A total of 72 airlines worldwide has announced that they have cut capacity by 100 percent due to the Coronavirus pandemic.
Around 85 percent of the airlines operating globally have announced that they have cut capacity by more than 60 percent as demand falls due to the Covid-19 outbreak.
Data compiled by aviation blogger Jason Rabinowitz and aviation journalists Jon Ostrower, Danny Lee and Seth Miller revealed that carriers such as Ryanair and Lufthansa, notably the largest airlines in Europe, have cut capacity by 100 percent and 95 percent respectively, due to the Coronavirus outbreak.
Thai Airways last week reported that it carried 1.19 million passengers in February, a sharp drop of 23 percent compared to the same period in 2019.
The airline’s load factor also dropped significantly to 70.8 percent from 81.9 percent in February 2019 due to the Covid-19 outbreak, which is slightly above the 70 percent level, which is widely recognised as the lowest level for any routes to maintain profitability.
Hong Kong airline Cathay Pacific Airways announced it will cut 96 percent of its passenger capacity in April and May, following a 65 percent reduction in March due to the Coronavirus spread. The carrier’s load factor down is down to 53 percent, way below the required 70 percent to maintain profitability.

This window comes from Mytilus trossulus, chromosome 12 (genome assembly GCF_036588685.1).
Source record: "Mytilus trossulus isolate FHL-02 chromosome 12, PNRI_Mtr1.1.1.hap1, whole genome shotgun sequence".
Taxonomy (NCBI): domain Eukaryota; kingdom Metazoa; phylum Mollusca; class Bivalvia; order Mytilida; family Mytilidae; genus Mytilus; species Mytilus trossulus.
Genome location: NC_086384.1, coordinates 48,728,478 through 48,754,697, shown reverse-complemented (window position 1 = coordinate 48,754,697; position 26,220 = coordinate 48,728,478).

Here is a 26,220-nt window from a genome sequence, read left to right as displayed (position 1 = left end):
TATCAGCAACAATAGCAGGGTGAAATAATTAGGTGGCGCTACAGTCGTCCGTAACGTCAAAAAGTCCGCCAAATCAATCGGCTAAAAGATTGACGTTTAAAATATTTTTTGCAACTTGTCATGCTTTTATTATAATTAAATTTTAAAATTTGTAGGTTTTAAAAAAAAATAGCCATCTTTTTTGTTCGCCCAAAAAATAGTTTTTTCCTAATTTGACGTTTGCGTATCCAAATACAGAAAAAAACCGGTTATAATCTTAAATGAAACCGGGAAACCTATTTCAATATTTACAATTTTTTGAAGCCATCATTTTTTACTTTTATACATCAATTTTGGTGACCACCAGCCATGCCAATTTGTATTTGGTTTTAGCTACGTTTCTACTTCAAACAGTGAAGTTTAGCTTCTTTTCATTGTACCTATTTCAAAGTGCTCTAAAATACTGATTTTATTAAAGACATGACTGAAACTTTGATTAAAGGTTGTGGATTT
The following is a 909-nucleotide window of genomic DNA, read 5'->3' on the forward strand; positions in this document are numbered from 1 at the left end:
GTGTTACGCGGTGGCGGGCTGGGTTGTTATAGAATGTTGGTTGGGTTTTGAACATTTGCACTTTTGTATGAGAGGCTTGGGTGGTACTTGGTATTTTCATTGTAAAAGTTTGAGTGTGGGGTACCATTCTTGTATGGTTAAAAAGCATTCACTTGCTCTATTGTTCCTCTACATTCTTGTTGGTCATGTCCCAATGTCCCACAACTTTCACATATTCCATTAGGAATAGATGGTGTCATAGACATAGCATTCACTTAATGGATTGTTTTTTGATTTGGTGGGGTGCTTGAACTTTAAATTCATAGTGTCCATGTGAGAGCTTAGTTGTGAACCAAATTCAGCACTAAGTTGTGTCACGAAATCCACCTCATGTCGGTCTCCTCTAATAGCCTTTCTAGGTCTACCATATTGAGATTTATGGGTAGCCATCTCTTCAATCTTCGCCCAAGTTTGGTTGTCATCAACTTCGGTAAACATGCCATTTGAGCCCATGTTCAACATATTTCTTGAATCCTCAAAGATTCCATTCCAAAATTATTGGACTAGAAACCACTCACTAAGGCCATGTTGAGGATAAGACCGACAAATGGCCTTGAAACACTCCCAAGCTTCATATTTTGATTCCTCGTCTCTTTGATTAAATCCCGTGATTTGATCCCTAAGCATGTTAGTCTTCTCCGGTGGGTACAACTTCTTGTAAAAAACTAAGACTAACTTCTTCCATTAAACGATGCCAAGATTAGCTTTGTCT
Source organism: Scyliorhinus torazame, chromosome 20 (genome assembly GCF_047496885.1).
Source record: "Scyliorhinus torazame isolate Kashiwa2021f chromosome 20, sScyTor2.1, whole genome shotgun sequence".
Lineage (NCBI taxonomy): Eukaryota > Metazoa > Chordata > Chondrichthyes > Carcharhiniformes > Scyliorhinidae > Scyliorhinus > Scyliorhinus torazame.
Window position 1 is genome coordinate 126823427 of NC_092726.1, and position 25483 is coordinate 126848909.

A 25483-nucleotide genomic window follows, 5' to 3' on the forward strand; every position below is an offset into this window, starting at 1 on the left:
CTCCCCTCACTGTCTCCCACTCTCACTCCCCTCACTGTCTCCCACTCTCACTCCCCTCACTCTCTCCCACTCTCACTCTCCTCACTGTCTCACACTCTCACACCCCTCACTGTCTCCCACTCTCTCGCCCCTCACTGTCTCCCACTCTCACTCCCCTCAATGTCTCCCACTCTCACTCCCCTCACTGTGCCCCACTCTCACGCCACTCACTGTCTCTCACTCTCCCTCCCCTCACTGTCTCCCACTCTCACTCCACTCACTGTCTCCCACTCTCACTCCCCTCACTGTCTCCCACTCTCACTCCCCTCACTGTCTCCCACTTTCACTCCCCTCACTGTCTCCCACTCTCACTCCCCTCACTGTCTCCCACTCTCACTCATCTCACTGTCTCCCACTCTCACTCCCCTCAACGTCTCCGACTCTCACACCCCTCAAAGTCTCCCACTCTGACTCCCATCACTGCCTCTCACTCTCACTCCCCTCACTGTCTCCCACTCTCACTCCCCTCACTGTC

Recently, Middle Eastern airlines such as Emirates and Etihad announced that they are suspending all flights from March 25 for a renewable period of two weeks. The UAE government temporarily suspended all passenger and transit flights amid the novel Coronavirus outbreak.
OmanAir too has announced that it will cancel all international flights for an indefinite period to help fight the spread of the novel coronavirus.
Airlines operating in North America such as Air Transat, Compass Airlines, Pacific Coastal Airlines, Sunwing and Trans State Airlines have also cut capacity by 100 percent.
Recently, the International Air Transport Association (IATA) updated its analysis of the potential impact of novel Coronavirus on the global aviation industry. The association now believes global passenger revenues could fall by $252 billion this year.